by Anirudha Dutta
Earlier this year, I was in a village in Medak district of Andhra Pradesh witnessing one of the group meetings of a micro-finance institution (MFI). After the meeting I spoke to a woman in one of the groups and asked her who she would vote for if elections were to be held soon. I was half expecting the old woman to say YSR, the former chief minister who had died last year and was the architect of many pro-poor and pro-women schemes. I was stunned when she said, “Indira amma”. Yes, I did hear her correctly. The old woman still ‘voted’ for Indira amma, who had died in 1984. The Gandhi family magic at work.
I have since wondered what gives the “first family” of India such an enduring hold over the imagination of a large cross-section of the Indian population. My eureka moment came about a month back, when I was in New Delhi. As I was criss-crossing the city, I saw a large number of tourist buses parked in front of various tourist attractions — most of them memorials to various members of the Nehru-Gandhi family. So, for 365 days a year, tourists from far and wide come to the capital city, and apart from seeing historical monuments, the only must-visits are the odes to various members of the Nehru-Gandhi dynasty. Is it surprising, then, that the family is held in such high esteem by millions across the country?
The family realizes it; that is why no leader other than one with the Gandhi surname is allowed such monuments and shrines in the capital city. We do not see such monuments, roads, parks, or airports named after P V Narasimha Rao. The poor guy – who, along with Vajpayee, was, arguably the best Prime Minister India has ever had – did not even get a burial in the capital city of the country, let alone a memorial.
But there is one person who has grasped this truth and is not willing to play by the dynasty rules – Mayawati. She is ensuring that her legacy will endure in the Dalit pantheon, alongside Ambedkar, Kanshi Ram and others. This is why she has built innumerable parks honouring various Dalit leaders, including herself. I heard a Dalit woman on one of the news channels say that each time she takes her children to this park, they will feel proud that their leaders have come of age; that they are now able to build such monuments dedicated to Dalits. While the glitterati and the chatteratti may not like Mayawati‘s brazen ode to herself and her seeming lack of taste and aesthetics, Dalits support her, saying they need such symbols in a country where there are monuments honouring everyone except them. Mayawati understands this psyche.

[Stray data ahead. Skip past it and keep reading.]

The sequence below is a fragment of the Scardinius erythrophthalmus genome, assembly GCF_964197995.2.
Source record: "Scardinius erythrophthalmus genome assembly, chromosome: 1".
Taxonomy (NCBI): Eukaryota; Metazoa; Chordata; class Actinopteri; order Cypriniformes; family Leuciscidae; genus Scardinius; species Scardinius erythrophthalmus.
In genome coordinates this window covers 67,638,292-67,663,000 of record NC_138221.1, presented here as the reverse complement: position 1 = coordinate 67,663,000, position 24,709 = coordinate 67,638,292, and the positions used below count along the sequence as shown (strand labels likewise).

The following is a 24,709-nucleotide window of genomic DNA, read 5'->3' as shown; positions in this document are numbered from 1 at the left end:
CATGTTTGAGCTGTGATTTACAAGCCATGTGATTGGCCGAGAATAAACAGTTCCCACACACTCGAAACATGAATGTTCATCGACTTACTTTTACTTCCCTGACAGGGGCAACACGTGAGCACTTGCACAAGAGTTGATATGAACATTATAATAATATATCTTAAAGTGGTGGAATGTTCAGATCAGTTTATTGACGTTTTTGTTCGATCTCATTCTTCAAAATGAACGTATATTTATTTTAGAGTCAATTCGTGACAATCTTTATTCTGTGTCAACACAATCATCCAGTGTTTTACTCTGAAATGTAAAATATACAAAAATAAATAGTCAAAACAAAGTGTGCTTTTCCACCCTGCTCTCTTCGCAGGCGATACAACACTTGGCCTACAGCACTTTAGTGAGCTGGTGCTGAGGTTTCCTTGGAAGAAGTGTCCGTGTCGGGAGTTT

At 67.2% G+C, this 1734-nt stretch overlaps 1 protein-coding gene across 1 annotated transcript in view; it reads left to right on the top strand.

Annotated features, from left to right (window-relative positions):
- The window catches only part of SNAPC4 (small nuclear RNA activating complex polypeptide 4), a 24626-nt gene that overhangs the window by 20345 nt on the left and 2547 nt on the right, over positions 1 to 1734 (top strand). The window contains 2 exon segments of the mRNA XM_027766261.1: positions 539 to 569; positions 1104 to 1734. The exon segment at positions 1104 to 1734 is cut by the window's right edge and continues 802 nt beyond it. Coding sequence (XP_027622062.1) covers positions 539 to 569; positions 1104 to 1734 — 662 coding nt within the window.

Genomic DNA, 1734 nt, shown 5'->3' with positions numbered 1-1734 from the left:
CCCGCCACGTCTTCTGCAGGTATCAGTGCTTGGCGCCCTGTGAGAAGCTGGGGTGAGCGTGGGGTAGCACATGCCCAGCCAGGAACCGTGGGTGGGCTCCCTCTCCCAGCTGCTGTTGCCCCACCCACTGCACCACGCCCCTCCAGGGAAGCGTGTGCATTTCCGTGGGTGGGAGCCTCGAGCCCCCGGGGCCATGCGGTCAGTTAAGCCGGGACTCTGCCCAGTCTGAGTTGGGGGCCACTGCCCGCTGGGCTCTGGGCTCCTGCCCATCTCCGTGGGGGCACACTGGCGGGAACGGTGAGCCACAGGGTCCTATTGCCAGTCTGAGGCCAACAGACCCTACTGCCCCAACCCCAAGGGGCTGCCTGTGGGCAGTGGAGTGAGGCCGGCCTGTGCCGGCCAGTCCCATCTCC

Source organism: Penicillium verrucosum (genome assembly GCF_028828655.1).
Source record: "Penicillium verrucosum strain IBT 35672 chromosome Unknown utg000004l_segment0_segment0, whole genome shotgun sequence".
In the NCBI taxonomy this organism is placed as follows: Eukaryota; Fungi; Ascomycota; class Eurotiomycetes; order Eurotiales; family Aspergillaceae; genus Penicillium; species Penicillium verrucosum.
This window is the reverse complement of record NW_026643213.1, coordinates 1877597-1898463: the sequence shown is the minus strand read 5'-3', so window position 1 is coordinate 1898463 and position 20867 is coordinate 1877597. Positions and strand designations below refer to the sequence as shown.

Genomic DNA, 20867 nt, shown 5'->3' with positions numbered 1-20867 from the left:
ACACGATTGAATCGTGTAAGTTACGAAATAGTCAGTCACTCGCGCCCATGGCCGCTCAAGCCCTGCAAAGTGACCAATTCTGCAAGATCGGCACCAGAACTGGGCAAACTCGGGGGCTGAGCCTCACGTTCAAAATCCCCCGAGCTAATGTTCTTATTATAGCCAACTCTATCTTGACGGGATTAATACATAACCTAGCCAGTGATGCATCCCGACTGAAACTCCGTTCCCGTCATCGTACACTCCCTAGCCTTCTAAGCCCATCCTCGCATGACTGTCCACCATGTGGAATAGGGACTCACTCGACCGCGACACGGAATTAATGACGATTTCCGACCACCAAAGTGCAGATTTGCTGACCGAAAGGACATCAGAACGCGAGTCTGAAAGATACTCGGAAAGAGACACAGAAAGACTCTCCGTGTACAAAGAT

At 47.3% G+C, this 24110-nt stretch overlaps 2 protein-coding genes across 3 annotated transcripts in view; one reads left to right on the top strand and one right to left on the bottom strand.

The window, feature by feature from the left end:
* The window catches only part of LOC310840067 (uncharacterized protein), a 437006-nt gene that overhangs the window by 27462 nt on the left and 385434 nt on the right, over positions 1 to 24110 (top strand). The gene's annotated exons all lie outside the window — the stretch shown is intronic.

Mayawati knows exactly what she is doing, although it may cause resentment, mirth, and dismay among the rich, and in the English news media.
The parks give Dalits a sense of pride, and motivate them and spur them. There’s nothing wrong in building parks – they’ve been part and parcel of Indian politics. There will now be some respite from the Nehru- Gandhi family parks, museums and statues we have been inundated with as a nation.
I do wish that Mayawati was also building schools, universities, vocational training institutes, hospitals and factories. But politically it is not the same thing; tourists and visitors will not go there to gawk at them, feel a sense of reverence or gain a sense of identity because of them.
Hopefully those will come in the next five years.
Anirudha Dutta is a financial analyst with a global investment bank and based in Mumbai. He loves to write on a variety of subjects and hopes to get his clients engaged in them, even though some of the topics would be at a reasonable distance from the stock markets. Like all good bongs he loves his phish and phoochka, but unlike them he is not passionate about phootball.